Clinton's Race Initiative Underwhelms

Much-ballyhooed panel on America's racial problems concludes that what the country needs is another panel.

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Perhaps nothing could have saved the President's initiative on race. "From the beginning it was poorly conceived, planned and run," says TIME White House correspondent Jay Branegan. "But even if the commission had produced profound new insights on race in America, it would have been swamped by the Monica issue." The President's advisory board delivered its report on Friday, offering painfully predictable conclusions: race relations in America may be better now than they were 40 years ago, but they could be better still. Instead of apologizing for slavery, the board recommended, Americans should try and make amends. And establish a permanent panel on race relations.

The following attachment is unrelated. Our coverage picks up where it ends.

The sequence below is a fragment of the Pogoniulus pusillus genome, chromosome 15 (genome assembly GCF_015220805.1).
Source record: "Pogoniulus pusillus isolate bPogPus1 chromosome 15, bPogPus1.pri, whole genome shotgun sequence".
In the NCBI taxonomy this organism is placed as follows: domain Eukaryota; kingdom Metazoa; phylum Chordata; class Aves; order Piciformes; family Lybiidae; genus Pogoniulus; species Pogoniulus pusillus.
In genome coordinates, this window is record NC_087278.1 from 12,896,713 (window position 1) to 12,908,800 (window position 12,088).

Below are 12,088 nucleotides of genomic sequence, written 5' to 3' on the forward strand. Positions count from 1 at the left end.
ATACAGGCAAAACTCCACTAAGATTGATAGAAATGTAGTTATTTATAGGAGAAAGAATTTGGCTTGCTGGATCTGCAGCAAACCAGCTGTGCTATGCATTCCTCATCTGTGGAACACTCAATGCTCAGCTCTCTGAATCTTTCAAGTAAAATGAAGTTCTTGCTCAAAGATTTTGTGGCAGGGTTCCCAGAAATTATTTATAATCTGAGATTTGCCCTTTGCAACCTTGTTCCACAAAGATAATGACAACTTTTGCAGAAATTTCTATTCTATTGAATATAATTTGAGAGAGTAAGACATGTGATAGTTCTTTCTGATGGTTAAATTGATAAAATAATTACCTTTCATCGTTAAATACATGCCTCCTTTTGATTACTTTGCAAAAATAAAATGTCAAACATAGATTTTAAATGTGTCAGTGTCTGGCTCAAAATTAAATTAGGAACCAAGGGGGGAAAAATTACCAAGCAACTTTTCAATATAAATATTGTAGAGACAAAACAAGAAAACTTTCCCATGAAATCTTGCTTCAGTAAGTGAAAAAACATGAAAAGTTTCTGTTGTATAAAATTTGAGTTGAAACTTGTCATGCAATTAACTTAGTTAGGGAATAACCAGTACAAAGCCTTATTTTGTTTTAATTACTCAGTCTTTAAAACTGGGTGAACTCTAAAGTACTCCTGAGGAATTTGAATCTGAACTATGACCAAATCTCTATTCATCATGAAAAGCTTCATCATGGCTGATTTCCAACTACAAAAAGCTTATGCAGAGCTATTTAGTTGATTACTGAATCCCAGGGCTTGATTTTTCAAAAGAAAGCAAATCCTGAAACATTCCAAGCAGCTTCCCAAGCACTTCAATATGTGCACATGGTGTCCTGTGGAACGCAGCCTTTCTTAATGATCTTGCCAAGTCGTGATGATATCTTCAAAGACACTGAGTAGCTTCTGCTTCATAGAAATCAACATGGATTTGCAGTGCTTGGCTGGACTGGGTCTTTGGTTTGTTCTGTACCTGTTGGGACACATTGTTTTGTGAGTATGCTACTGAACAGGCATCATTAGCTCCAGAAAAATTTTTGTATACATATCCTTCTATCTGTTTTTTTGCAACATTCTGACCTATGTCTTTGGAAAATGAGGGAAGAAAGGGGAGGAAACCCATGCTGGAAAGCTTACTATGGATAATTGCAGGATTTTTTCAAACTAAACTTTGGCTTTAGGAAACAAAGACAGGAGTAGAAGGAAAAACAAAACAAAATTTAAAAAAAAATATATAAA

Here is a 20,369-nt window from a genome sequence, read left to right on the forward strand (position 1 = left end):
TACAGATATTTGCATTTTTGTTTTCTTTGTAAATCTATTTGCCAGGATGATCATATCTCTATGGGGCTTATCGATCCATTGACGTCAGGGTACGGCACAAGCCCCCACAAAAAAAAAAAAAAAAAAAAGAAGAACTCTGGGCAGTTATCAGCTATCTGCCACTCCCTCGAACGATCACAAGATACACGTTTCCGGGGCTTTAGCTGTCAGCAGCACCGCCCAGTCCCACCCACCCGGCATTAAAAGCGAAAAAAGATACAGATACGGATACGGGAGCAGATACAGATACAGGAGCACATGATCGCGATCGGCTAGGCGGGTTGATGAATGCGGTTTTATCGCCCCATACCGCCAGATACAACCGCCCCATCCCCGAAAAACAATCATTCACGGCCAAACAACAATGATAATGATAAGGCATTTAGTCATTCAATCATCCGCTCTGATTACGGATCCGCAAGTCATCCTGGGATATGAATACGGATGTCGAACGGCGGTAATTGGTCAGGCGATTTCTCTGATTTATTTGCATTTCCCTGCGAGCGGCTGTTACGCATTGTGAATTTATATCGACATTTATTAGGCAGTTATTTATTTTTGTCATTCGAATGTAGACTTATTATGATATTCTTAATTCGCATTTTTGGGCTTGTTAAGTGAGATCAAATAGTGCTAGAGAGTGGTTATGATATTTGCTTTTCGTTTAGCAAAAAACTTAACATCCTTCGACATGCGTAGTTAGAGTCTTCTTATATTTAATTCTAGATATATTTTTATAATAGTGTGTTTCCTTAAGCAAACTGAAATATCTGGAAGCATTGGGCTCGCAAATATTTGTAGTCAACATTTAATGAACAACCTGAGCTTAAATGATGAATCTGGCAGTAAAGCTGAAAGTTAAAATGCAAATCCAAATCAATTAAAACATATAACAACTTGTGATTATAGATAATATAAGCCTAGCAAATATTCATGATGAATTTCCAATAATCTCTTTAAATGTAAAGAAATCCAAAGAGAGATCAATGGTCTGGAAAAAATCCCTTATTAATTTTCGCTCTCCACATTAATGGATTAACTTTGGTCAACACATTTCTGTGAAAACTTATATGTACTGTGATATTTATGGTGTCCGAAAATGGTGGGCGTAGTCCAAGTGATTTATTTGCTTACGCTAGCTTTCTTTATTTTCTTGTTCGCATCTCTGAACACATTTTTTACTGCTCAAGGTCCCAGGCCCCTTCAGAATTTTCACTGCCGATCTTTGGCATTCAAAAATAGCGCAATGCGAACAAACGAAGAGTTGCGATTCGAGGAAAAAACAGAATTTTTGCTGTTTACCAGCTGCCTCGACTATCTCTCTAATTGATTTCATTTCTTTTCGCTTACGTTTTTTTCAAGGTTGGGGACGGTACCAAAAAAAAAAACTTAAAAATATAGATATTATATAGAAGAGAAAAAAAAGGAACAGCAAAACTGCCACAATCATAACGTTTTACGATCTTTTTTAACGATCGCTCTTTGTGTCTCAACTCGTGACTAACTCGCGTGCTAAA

The initiative's moment, however, has clearly passed. "Even the little good that could have been accomplished by the President using his bully pulpit has been squandered," says Branegan. That doesn't mean that it was not a total loss; the report may help shore up the President's support in a key constituency. "The race initiative maintained Clinton's positive standing in the black community," says Branegan. "And polls show that they've stuck by him throughout the Monica crisis."